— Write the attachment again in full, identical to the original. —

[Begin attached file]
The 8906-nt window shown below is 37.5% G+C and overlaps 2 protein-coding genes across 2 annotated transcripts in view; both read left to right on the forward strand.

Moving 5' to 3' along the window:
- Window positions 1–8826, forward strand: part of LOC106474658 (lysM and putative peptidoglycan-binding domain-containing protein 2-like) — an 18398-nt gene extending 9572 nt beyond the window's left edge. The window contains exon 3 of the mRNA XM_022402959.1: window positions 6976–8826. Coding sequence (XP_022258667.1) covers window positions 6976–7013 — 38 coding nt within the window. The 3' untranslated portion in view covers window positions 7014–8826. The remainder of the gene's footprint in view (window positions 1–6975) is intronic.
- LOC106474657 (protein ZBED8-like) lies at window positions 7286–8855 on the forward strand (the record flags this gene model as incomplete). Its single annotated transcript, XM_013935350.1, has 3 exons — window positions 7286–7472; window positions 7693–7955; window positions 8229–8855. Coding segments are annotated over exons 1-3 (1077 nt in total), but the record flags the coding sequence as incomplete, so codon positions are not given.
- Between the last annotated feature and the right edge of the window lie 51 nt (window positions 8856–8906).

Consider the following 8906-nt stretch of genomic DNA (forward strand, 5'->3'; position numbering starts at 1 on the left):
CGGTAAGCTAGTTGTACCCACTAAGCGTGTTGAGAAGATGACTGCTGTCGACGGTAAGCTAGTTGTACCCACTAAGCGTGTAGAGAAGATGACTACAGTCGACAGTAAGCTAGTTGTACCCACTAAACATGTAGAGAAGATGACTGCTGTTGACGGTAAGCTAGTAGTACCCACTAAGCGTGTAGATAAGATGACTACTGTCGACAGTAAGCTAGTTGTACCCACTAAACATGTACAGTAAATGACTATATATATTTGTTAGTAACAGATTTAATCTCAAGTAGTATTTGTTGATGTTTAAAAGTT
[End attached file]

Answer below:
The 8906-nt window shown below is 37.5% G+C and overlaps 2 protein-coding genes across 2 annotated transcripts in view; both read left to right on the forward strand.

Moving 5' to 3' along the window:
- Window positions 1–8826, forward strand: part of LOC106474658 (lysM and putative peptidoglycan-binding domain-containing protein 2-like) — an 18398-nt gene extending 9572 nt beyond the window's left edge. The window contains exon 3 of the mRNA XM_022402959.1: window positions 6976–8826. Coding sequence (XP_022258667.1) covers window positions 6976–7013 — 38 coding nt within the window. The 3' untranslated portion in view covers window positions 7014–8826. The remainder of the gene's footprint in view (window positions 1–6975) is intronic.
- LOC106474657 (protein ZBED8-like) lies at window positions 7286–8855 on the forward strand (the record flags this gene model as incomplete). Its single annotated transcript, XM_013935350.1, has 3 exons — window positions 7286–7472; window positions 7693–7955; window positions 8229–8855. Coding segments are annotated over exons 1-3 (1077 nt in total), but the record flags the coding sequence as incomplete, so codon positions are not given.
- Between the last annotated feature and the right edge of the window lie 51 nt (window positions 8856–8906).

Consider the following 8906-nt stretch of genomic DNA (forward strand, 5'->3'; position numbering starts at 1 on the left):
CGGTAAGCTAGTTGTACCCACTAAGCGTGTTGAGAAGATGACTGCTGTCGACGGTAAGCTAGTTGTACCCACTAAGCGTGTAGAGAAGATGACTACAGTCGACAGTAAGCTAGTTGTACCCACTAAACATGTAGAGAAGATGACTGCTGTTGACGGTAAGCTAGTAGTACCCACTAAGCGTGTAGATAAGATGACTACTGTCGACAGTAAGCTAGTTGTACCCACTAAACATGTACAGTAAATGACTATATATATTTGTTAGTAACAGATTTAATCTCAAGTAGTATTTGTTGATGTTTAAAAGTT